Literary law professors


Two Harvard Law School professors have recently been making headlines thanks to their books. One book has been out for two years but has recently received an award; the other just came out last week but has already provoked discussion.Professor Gerald F

rug’s book, “City Making: Building Communities Without Building Walls,” released in 2001, was recently named the 2003 recipient of the Paul Davidoff Award, which is given by the Association of Collegiate Schools of Planning. According to the ACSP website, the award, which is given every two years, is meant to recognize an “outstanding book publication promoting participatory democracy and positive social change, opposing poverty and racism as factors in society, and reducing disparities between rich and poor, white and black, men and women.”

Professor Frug is best-known at the law school for his course on Local Government Law.

Professor Elizabeth Warren and daughter Amelia Warren Tyagi (a former McKinsey consultant) have penned a new book, “The Two-Income Trap: Why Middle-Class Mothers and Fathers Are Going Broke,” which makes the argument that middle-class families are increasingly likely to find themselves in serious financial trouble. The book charts the dramatic increase in the fixed costs inherent in maintaining middle-class status – chief among them buying a home in a neighborhood with good schools. The book also argues passionately for a hard look at the consumer credit industry, and whether the relaxation of usury laws have made borrowing above one’s means just too easy.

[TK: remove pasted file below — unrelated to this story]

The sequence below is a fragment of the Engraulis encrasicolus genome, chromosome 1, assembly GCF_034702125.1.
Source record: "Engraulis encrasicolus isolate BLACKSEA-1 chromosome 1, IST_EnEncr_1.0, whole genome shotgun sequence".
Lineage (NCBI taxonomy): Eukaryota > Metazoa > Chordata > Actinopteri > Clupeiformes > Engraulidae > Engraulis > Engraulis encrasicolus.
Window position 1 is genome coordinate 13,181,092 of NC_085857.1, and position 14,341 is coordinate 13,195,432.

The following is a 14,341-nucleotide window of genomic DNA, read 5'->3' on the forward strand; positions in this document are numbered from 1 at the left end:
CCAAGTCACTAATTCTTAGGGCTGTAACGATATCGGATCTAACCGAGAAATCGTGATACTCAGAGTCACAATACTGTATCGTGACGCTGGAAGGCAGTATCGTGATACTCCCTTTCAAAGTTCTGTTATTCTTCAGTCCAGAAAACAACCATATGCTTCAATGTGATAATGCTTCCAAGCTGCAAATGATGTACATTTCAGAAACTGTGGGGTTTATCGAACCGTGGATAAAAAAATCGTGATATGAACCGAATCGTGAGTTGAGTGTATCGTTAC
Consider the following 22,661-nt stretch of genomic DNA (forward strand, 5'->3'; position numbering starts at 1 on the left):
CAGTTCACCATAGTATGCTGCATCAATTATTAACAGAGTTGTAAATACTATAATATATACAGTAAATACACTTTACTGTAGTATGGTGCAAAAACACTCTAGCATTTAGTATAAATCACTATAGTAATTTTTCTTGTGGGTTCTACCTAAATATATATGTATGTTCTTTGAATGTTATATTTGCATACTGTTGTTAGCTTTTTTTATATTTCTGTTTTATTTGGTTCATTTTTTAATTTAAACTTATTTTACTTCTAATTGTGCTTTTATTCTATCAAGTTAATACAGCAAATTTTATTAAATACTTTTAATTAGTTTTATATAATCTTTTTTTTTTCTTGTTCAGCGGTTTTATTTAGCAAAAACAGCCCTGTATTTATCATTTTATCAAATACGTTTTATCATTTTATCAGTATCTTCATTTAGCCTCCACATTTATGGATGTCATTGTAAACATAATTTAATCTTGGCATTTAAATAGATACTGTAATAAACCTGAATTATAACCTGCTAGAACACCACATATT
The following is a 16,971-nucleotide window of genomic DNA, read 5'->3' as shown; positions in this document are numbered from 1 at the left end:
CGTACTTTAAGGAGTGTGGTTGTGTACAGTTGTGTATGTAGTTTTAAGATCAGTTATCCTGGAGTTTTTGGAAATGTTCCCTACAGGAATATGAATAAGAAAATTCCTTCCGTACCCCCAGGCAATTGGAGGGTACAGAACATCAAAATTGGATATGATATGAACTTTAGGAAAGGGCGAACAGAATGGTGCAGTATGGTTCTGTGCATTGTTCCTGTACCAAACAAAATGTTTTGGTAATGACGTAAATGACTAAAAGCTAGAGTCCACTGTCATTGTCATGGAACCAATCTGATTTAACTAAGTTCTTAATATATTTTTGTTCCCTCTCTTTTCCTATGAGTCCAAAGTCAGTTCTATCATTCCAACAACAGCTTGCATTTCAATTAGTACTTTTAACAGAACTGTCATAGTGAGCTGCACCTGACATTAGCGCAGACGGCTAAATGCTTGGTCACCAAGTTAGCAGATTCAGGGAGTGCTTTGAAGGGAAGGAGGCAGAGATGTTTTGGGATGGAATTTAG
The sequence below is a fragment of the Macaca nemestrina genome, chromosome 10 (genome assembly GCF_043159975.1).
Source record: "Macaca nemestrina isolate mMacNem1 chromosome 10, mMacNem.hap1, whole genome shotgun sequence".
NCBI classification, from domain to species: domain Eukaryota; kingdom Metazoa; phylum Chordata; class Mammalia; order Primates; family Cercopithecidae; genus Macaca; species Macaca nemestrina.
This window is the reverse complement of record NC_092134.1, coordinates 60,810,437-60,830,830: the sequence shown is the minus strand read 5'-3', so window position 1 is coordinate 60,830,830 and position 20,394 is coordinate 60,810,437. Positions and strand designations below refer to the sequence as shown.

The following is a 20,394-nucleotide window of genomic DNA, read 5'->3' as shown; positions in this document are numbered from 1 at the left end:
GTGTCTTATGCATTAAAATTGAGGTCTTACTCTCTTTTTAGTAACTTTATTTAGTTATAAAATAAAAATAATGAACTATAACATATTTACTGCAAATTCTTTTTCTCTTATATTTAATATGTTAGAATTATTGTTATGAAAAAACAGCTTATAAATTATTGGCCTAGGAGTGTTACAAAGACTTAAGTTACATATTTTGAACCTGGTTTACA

The book, written for a lay audience, is garnering a great deal of media attention in publications including Time, Newsweek, The New York Times and the New Yorker. The New Yorker article, by James Surowiecki, uses the book as an impetus to call for more governmental support for families, and asserts that since children are a public good – necessary to sustain future growth and pay off current debts – the government should subsidize the costs of raising them.

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